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April 30th, 2011
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Birds of Fray Birdathon 2011

In my second Birdathon of the season, the ‘expert-led’ team, Birds of Fray, took to the road. It wasn’t much of a team – in fact, it was just me. Mind you, I thought I led myself somewhat expertly!

If you’d like to sponsor me for this Birdathon (and I’m sure you can’t wait) please go to: https://tucsonaudubon.dojiggy.com/birdsoffray. Buy tenormin online Thank you.

I ended on a total of 144 species, a personal record for me in SE Arizona by some 20 species. That wasn’t bad considering I was a touch ‘delicate’ due to a friend’s keg-based 40th birthday party the night before, plus I couldn’t be bothered with night birds (translation: due to the keg, I was physically incapable of looking for night birds). Imagine how many I could see if I worked out a proper route, did some research beforehand, was both awake and sober and crucially, if I actually put in a bit of effort… 😀

Here are some highlights:

Sweetwater Wetlands:
The biggest surprise was a BARN OWL seen twice in flight early morning, first flying from a cottonwood near the ramada to the nearby island, followed by a Night-Heron, and then again between the ponds and recharge basins. My biggest disappointment was somehow missing Jerry Bock. Two SOLITARY SANDPIPERS were finding some habitat around the ponds (not the recharge basins). There was a WESTERN WOOD-PEWEE in the same spot as last week. A DOUBLE-CRESTED CORMORANT flew over, a few (singing) BREWER’S SPARROWS continue and it was nice to see an INCA DOVE in the Santa Cruz river bed.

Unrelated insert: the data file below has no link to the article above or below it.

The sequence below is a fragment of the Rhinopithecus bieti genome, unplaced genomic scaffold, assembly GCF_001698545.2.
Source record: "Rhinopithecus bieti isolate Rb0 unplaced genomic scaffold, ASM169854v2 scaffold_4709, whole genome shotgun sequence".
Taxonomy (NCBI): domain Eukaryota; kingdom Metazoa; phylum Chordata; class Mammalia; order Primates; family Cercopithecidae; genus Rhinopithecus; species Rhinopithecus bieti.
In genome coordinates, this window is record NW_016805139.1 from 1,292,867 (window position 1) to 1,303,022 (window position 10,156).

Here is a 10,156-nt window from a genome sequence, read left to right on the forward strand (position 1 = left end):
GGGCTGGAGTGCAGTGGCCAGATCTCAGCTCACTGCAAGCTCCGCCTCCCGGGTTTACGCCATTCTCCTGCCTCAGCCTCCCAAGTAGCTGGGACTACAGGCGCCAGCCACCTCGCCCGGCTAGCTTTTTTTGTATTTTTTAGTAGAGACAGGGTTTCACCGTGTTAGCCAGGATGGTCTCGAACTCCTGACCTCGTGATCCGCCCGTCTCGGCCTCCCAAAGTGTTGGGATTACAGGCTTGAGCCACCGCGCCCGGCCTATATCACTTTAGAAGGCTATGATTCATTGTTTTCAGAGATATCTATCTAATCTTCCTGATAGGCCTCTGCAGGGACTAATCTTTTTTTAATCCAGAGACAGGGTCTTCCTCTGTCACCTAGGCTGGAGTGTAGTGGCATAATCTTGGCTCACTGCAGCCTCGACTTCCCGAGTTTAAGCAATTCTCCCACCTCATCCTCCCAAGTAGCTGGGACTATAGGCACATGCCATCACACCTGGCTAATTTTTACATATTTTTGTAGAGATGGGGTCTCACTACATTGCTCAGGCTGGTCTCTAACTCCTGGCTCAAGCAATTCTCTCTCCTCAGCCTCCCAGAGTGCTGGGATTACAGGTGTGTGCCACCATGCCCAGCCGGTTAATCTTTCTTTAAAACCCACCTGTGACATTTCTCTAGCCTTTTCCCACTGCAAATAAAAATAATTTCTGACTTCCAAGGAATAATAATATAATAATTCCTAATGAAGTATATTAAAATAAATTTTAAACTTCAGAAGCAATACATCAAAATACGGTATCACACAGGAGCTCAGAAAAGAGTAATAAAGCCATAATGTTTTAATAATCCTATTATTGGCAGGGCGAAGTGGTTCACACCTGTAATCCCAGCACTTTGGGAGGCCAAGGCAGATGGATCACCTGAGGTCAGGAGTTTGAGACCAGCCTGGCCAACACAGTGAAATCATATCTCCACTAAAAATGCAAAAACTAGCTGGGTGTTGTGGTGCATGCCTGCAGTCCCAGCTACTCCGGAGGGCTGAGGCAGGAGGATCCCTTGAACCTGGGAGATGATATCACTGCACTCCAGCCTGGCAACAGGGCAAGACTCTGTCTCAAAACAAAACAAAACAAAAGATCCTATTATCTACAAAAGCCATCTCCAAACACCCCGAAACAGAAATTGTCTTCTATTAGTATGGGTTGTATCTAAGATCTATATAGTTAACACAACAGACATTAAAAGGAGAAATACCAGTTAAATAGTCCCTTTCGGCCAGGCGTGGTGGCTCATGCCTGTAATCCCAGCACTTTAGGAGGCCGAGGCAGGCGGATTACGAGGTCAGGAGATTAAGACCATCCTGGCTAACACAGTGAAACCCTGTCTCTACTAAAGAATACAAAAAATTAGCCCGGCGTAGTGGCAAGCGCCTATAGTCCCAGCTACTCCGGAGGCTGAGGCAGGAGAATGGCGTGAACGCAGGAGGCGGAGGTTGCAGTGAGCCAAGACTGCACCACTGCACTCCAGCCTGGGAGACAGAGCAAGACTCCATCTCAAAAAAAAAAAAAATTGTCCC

Christopher Columbus Park:
NEOTROPIC CORMORANT.

Reid Park:
Continuing RING-NECKED DUCK, AMERICAN WIGEON and ROSS’S GOOSE, plus LESSER SCAUP on the pond behind the Hardesty building.

Continental School:
The usual RUFOUS-WINGED SPARROWS and other desert dwellers. I saw a probable Vaux’s Swift zooming over the desert but unfortunately I was taking a pee behind a bush and couldn’t look at it through my binoculars!

Florida Canyon:
A small collection of tents and a large flock of boy scouts. Not much point birding there so I didn’t.

Florida Wash:
WARBLING VIREO, PACIFIC-SLOPE FLYCATCHER, TOWNSEND’S and HERMIT WARBLERS.

Madera Canyon:
WILD TURKEY, DUSKY-CAPPED FLYCATCHERS, plenty of TOWNSEND’S and HERMIT WARBLERS plus the usual good stuff around the feeders. A quick midday hike up canyon was pretty much pointless but I didn’t give it very long.

Amado Pond:
Two BLACK-NECKED STILTS, an AMERICAN AVOCET, a LONG-BILLED DOWITCHER and a few WILSON’S PHALAROPES looked like being quite important until I saw all those species and many more at Willcox later in the day.

Rio Rico:
About 30 BLACK-BELLIED WHISTLING DUCKS, a GREAT EGRET and a GREEN HERON on the pond near the railroad tracks. SWAINSON’S HAWK overhead. I looked at a bunch of kingbirds all day but alas I couldn’t find a Tropical.

Kino Springs:
Two CANVASBACKS on the little recharge ponds along the private road opposite the club house, plus a male YELLOW-HEADED BLACKBIRD.

Patagonia Roadside Rest:
SWAINSON’S THRUSH, CEDAR WAXWING, BLACK VULTURE, WHITE-THROATED SWIFTS.

Paton’s:
VIOLET-CROWNED, RUFOUS and BROAD-TAILED HUMMINGBIRDS amongst others, plus YELLOW-BREASTED CHAT and GRAY HAWKS. As always, thank you Michael.

Willcox:
A LOGGERHEAD SHRIKE on wires on the edge of town. Could be a late wintering bird although they have bred in this general area recently.

Willcox Twin Lakes:
Six CASPIAN TERNS, 18 RING-BILLED GULLS and three FRANKLIN’S GULLS were the obvious stars. On the shorebird front, single SEMIPALMATED PLOVER and WILLET were among the hundreds of peeps, most of which were LEAST SANDPIPERS with a few WESTERNS in the mix. I didn’t spend too long scrutinizing them. Likewise, there were lots of WILSON’S PHALAROPES but I couldn’t find the Red-necked in a hurried search. There were a number of lingering ducks, including CINNAMON and BLUE-WINGED TEAL, NORTHERN PINTAIL and NORTHERN SHOVELER. PRAIRIE FALCON and SWAINSON’S HAWK were overhead.

Caspian-Tern-Willcox-11-0430-01

Caspian Tern

Miss of the day… you wouldn’t think it was possible… I normally see them hourly in Tucson… yet today, I managed to avoid Cooper’s Hawk all day! Go figure.

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